It’s 11 PM and you’re sitting down at a bar with a friend. You see 2 gorgeous blondes stroll over and sit down across from you (if you’re female, just imagine this from your perspective instead).
You strategize with your friend about what to say and who to approach, you think of the perfect opening line, and then you go up and make your move.
The first girl stops you in your tracks, glares at you, and says, “If you’re going to recite lines from that book, we’ve heard them all before – you can go away now.”
Ouch. What went wrong?
The problem is that it’s 2005 and Neil Strauss has just published The Game, detailing the secret society of pickup artists and the exact tactics they use to get beautiful women night after night.
It became so popular in New York that women learned all about it and instantly knew when a guy was using tactics from the book.
And now a new book by Oren Klaff, a capital markets banker based in LA, might just do the same thing for the world of business and investment banking.
It’s called Pitch Anything, but it could be titled “Persuade Anyone” because that’s what it’s about: how to present an idea so that the other person gets intrigued and ultimately signs on the line which is dotted (yes, Glengarry Glen Ross should be part of your required viewing).
“Wait a minute! I don’t want to work on the sell-side, why would I ever need this? I am a math genius and can sit behind the computer, look at spreadsheets all day, never talk to people, and still make bank!!”
I see where you’re coming from, but even on the buy-side you’ll need to persuade people and pitch your ideas all the time:
- You just got a horrible bonus, only 1% of your P&L. You want to negotiate a better number for next year – how do you approach your fund manager?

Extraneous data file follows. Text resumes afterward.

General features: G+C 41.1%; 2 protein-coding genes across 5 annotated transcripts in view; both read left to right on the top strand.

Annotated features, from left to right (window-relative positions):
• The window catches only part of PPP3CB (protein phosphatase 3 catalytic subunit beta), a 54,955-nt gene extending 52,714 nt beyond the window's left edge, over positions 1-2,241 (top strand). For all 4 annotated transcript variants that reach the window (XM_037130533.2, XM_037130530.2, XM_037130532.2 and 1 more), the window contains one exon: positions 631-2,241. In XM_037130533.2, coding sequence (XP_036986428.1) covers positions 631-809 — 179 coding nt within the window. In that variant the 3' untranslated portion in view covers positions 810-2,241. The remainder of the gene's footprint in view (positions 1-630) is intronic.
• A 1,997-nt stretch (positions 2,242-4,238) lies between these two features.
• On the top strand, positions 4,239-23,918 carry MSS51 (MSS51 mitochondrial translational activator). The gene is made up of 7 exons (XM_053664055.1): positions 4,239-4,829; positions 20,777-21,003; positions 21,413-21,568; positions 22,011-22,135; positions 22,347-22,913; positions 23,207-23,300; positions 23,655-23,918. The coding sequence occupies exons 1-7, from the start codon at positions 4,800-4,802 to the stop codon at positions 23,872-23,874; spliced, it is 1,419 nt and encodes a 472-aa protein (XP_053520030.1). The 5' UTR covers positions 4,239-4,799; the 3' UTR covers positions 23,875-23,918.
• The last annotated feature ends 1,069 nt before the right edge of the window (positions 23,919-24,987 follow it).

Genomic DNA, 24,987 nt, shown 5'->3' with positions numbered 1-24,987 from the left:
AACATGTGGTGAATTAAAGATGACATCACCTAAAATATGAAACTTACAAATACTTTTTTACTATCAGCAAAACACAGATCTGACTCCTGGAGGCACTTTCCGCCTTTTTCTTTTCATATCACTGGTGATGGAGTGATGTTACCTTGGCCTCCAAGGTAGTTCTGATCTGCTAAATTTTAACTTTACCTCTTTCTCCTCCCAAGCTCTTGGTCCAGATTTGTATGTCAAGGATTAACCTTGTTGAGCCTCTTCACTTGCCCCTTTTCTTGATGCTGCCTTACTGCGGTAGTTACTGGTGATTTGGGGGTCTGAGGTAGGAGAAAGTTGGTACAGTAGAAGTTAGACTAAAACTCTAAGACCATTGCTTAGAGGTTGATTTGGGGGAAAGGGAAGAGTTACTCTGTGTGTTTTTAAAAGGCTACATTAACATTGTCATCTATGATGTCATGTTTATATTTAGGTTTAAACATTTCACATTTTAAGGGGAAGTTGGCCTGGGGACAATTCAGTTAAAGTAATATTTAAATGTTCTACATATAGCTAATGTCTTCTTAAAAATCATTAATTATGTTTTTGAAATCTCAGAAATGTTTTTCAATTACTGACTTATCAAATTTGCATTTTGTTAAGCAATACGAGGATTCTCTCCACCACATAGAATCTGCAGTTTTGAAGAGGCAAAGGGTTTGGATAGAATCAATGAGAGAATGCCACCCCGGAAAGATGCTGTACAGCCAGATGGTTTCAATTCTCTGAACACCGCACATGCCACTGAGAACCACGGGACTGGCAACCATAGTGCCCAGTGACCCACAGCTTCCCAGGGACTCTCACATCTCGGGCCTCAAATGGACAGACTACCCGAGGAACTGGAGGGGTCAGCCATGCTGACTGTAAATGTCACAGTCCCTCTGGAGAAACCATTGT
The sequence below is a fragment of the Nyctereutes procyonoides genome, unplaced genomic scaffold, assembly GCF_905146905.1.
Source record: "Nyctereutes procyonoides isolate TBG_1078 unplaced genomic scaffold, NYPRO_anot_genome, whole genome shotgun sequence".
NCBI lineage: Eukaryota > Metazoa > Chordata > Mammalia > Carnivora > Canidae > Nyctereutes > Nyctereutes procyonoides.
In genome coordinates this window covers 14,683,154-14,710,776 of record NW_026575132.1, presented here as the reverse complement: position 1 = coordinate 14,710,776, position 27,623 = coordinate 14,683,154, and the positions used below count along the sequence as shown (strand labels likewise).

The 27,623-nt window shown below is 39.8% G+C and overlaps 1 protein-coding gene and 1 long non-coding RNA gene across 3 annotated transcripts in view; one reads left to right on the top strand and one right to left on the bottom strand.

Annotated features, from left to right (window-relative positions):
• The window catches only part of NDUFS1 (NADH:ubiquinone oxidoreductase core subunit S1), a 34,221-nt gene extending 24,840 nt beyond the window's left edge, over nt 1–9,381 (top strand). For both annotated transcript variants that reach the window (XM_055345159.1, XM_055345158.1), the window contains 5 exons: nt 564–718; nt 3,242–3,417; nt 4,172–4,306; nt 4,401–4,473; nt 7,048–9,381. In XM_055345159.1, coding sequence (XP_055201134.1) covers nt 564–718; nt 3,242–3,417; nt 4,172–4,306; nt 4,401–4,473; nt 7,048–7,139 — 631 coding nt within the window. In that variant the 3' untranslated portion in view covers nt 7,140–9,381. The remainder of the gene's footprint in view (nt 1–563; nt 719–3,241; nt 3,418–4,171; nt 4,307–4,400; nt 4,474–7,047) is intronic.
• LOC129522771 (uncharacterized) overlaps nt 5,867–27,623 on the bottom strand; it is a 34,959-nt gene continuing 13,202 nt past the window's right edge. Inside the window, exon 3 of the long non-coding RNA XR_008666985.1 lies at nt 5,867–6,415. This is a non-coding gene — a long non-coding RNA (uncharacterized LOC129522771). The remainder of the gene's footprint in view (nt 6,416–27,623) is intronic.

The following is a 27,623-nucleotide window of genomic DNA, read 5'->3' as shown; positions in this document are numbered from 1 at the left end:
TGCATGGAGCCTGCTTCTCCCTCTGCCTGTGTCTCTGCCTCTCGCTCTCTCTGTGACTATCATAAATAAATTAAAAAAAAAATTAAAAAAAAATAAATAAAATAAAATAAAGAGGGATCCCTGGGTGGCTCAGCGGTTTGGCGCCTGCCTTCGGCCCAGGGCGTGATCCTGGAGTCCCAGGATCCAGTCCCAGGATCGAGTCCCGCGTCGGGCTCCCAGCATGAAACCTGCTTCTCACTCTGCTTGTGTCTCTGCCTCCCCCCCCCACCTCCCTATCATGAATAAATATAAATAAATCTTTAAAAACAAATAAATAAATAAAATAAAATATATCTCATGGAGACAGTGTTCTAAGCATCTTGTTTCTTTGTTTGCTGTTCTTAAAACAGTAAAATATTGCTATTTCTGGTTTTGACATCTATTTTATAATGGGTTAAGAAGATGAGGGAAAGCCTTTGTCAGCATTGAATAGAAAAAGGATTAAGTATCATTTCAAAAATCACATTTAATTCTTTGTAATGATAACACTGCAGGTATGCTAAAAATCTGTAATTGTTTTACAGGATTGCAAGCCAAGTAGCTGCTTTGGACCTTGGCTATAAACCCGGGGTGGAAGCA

- You have a new investment idea and need to present it to the investment committee at your firm. What story will convince them to say “yes”?
- You’ve had enough and are quitting your fund to start a new hedge fund. You need to raise $500 million – how do you sell investors on the idea?
Of course, if you want to keep your bottom-tier bonus, never get any respect from anyone else, and never get the funds to start your own firm, feel free to keep staring at Excel.
When Oren first contacted me and told me about the book, I was skeptical: I get tons of pitches and requests each day and everyone wants me to promote their products and help them out with random favors.
So I let it sit for a while and didn’t get around to reading it until my flight got delayed on a recent trip, I ran out of battery, and I had nothing to do.
And then I almost missed my flight because I couldn’t put it down once I started reading.
The Big Idea(s)
There are many big ideas here, but the ones that stood out most:
- The way you pitch something and the way the other person perceives it are completely different.
- Setting the frame makes all the difference when pitching anything or talking to anyone.
- Don’t pitch numbers or logic – tell stories.
A “frame” is just the way a person views the world and what he uses to doubt whatever you’re pitching.
If he digs into your numbers and calculations and keeps questioning those, he’s using the analyst frame; if he spends 30 minutes talking about himself and then looks out the window when you get a turn to speak, he’s using the power frame.
There are others, and there’s an appropriate way to respond to each of them and “break” the person out of whatever he’s using to belittle you.
How to Use the Book
The section on frames and how to respond to frames, by itself, is so insightful that you’ll probably think of dozens of uses just from that (I recommended the book to other friends after finishing that part).
Here are a few situations where you could use the advice in the book:
Handling Co-Worker Harassment
Let’s say you just started working on the trading desk and the other traders are giving you crap for being the new guy. In addition to making you get lunch each day, they’re also making you pick up their dry cleaning and get gifts for their families.
There are 2 bad ways to handle this situation:
- Do nothing and ignore the traders as they make fun of you.
- “Argue” your way out of it by telling them to respect you.
Doing #1 is the equivalent of getting a terminal illness and not going to see the doctor: you can ignore it, but you’re still going to die.